A father remembers his so it is easy to be one.

The Limestone Remains: The Care Continues

St. Joseph’s Health Care delivered an open house and official closing for the hospital that has housed thousands including myself. What would it have been like to be stationed there or employed there? I was legally obliged to be there which interfered with my perspective. I wonder at the impression the building made on others. When you are allowed to move freely through a building it has a different impact than when you are locked in.

I was surprised to see so many members of the public. I saw strollers and canes. I am pleased the public has no apprehension in entering these facilities when they are empty. I am hopeful it lessens their apprehension regarding the occupants.

The closing ceremony was very moving and meaningful. I was near the back as we proceeded down the hallway and out of the building. Lights were turned out and the doors slammed. I was in tears for part of the long walk down the hall. I was crying for people I know and for those I knew. I was crying for what I lost and for what I have gained.

I was given the honour of lowering the hospital flag. I wanted to keep the flag so I could scream to heaven to my good friend Ed – “we have captured the flag!” I realize there are no sides to this battle but it all seems like a victory for those who struggle with mental illness.

I know Ed is smiling down at the efforts of so many.

Thank you St. Joseph’s Health Care.

Dreams

Aside

Image

It has been an exciting and terrifying week for me. I was given the opportunity to speak at the opening of Southwest Centre for Forensic Mental Health. The audience included the premiere and health minister. To have been included was an honour. Sitting here today I am mindful of the fact that the very building we came together to celebrate sits in the path of where I circled hundreds of times on my bicycle. When I was not permitted to leave the hospital property I circled it on my brother’s bike.

Those days my dreams were to visit my brother’s home or ride my bike to Port Stanley. If you told me back then I would be included with dignitaries I would have fallen from my bike laughing. Maybe the lesson is to keep pedaling as you never know what’s around the next corner.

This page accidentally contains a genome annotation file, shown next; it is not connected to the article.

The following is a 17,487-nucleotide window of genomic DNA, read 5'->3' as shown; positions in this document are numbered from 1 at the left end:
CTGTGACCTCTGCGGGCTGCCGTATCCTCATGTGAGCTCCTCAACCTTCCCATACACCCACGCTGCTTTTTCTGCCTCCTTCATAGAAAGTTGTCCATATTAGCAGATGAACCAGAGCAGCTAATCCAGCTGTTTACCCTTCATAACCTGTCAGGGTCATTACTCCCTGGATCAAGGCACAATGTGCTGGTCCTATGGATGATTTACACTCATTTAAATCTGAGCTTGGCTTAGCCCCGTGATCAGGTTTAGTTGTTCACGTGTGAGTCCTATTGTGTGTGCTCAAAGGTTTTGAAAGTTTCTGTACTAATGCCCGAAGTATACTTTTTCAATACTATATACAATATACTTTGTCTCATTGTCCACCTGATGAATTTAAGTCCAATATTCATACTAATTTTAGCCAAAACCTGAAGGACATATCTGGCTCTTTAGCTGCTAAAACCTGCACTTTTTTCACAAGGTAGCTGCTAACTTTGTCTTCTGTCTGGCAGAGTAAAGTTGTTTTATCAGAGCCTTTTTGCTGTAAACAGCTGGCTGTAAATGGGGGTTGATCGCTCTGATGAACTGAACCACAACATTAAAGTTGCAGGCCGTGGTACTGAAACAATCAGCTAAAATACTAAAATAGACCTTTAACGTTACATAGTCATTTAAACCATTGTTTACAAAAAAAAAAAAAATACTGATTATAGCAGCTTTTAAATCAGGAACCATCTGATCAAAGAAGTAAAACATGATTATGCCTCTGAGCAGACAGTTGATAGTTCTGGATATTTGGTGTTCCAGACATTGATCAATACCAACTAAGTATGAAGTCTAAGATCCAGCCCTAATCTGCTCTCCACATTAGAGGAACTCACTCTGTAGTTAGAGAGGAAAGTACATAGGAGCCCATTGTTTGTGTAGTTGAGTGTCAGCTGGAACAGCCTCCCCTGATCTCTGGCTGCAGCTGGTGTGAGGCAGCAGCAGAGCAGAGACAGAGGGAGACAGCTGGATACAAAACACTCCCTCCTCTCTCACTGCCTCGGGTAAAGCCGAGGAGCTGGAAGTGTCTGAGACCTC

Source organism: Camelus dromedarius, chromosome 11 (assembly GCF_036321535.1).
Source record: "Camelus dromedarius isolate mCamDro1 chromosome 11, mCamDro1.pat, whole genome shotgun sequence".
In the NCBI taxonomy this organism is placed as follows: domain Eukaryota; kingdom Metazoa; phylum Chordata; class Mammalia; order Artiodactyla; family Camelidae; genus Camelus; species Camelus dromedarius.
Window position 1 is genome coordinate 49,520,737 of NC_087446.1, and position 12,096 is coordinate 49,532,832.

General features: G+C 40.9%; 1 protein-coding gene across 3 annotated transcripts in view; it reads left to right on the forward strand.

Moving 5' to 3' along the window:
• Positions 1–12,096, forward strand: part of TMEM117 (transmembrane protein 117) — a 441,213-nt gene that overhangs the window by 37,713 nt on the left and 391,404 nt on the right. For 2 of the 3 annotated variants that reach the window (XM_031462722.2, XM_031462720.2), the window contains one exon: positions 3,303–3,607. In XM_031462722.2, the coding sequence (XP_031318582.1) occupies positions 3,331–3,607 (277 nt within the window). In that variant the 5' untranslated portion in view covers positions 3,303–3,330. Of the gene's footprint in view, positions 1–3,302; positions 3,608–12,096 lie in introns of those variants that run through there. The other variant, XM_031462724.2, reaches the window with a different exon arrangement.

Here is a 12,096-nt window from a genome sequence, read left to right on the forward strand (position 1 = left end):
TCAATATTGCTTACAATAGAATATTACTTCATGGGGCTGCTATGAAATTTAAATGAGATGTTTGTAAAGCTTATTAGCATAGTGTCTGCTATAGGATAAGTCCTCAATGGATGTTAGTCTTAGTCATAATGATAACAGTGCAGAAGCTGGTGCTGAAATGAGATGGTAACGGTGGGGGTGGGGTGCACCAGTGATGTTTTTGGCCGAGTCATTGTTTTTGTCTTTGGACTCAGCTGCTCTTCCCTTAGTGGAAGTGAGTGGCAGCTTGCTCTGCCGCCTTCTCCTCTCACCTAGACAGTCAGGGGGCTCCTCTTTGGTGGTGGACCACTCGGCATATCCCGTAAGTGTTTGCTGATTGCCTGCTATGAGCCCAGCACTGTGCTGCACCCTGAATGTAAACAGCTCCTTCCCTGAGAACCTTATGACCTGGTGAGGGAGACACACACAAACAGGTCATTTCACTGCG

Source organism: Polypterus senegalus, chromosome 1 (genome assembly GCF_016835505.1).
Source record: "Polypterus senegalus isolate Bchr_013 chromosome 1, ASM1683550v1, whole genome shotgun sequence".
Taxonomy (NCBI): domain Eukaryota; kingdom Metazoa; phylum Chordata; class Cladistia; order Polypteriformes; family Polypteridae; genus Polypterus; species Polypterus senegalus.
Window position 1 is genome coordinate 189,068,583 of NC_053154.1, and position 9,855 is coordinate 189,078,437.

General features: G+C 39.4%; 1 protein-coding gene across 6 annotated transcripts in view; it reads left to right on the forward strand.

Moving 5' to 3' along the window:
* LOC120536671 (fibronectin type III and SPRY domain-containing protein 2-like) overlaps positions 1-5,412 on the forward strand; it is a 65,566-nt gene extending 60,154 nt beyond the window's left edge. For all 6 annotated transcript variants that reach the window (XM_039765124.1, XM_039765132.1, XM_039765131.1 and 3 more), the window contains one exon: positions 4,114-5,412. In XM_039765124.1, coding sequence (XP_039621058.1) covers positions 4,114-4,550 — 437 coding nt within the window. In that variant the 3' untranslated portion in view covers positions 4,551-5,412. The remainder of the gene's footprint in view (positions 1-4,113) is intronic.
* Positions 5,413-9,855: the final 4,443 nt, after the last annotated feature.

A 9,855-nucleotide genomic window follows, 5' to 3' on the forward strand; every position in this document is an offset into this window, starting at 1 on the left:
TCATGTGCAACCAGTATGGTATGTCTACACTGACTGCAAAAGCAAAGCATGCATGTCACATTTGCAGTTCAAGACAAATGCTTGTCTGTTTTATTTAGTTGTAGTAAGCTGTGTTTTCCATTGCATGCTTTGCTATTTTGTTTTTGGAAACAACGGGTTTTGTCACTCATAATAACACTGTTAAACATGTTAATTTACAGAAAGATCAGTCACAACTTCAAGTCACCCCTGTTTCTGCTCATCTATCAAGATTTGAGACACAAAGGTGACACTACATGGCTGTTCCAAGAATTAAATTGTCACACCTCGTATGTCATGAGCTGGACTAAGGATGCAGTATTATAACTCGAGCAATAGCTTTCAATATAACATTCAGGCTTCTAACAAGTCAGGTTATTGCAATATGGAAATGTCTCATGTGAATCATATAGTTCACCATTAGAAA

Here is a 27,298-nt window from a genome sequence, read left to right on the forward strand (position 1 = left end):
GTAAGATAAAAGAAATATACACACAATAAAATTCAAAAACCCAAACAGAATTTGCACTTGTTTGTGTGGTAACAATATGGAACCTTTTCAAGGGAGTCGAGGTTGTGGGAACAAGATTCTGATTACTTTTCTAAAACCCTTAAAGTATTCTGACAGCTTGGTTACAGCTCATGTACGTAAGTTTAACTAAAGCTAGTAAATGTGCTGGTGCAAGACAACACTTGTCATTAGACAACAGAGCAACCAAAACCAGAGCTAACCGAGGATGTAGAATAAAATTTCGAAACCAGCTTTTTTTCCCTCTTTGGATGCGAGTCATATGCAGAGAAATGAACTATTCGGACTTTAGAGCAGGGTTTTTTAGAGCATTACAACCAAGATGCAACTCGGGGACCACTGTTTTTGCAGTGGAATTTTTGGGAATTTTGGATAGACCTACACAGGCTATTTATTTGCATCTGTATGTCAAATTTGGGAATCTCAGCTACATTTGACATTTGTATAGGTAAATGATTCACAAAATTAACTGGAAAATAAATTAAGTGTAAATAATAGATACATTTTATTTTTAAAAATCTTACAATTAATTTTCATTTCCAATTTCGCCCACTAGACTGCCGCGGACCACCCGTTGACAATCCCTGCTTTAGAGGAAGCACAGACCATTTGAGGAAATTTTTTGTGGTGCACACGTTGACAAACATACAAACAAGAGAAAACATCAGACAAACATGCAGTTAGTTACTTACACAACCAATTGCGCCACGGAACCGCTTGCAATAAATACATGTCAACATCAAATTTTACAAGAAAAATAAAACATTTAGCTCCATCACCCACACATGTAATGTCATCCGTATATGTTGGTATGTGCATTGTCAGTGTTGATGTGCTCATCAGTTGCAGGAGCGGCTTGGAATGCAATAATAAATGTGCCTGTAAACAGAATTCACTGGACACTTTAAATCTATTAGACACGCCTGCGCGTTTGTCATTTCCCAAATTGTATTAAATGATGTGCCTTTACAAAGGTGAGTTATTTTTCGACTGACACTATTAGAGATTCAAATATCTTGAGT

I would still be circling that hospital were it not for the staff. My progression from being a patient in the old facility to speaking at the opening of the new one involved the efforts of many. Some staff are obvious in my journey but I had the privilege of dealing with people who patients often don’t encounter but whose talents are felt throughout the system. You don’t need a stethoscope to demonstrate compassion, care and respect.

My terror was to be speaking but also my involvement with the media. I don’t know about other forensic clients but I have often been inclined to hide from the world. I don’t know how much is the stigma I actually feel and how much is what I imagine. Maybe it’s like an obvious birthmark; people do notice but not as much as we think. It’s hard to pull up a turtleneck to cover up your mental illness and involvement with the law. Coming out to my community in a visible way isn’t something I would have chosen to do a few years ago. There have been many times I only wished for anonymity. Again, you never know what’s around the next corner.

London Homeless Coalition

“King’s College Reaches Out to City’s Homeless.”
This is the headline provided by Londoner, a weekly newspaper that makes its way to my front door. I am interested in homelessness and read it.
“A few students from Kings University College are collecting donations to help with a memorial addressing issues of homelessness and the need for affordable housing in the city.”In conjunction with the London Homeless Coalition, students are raising funds for a memorial that aims to provide a space to remember those who passed away due to homelessness.“The memorial – a large uncut rock – will be located in Campbell Memorial Park.” The memorial will cost $ 15 000. So far, the London Homeless Coalition has raised $9 500.”
It is my belief that we do need to raise awareness regarding homelessness.
It is my belief that students can be the heart of community action.
It is my belief that there are many fine people who work hard fighting homelessness on its many fronts.
What I can’t believe is that a $15000 rock is what anyone (either dead or alive) who experiences homelessness would want you to do with $15 000 dollars. I think they might say buy us some candles so we can walk down the street in their memory and feed us with the rest.
The poor souls who lose their lives each year because of homelessness need to be recognized. Maybe that is the key to action but why don’t we have a little march and feed someone while we can.
I don’t even know where Campbell Park is but I would think a bronze umbrella would make a better memorial. At least the homeless could huddle beneath it to keep dry.
If homeless people need rocks, they can find them in their shoes!
I’m sure I have insulted more than a few people. My aim was to make us think before we insult the homeless. This government is as uncreative as any other. Let the only real hope of the homeless be a hand that feeds them. Londoner`s have been able to dig in their pockets for a fair chunk of change. Let it be a chunk of “change. “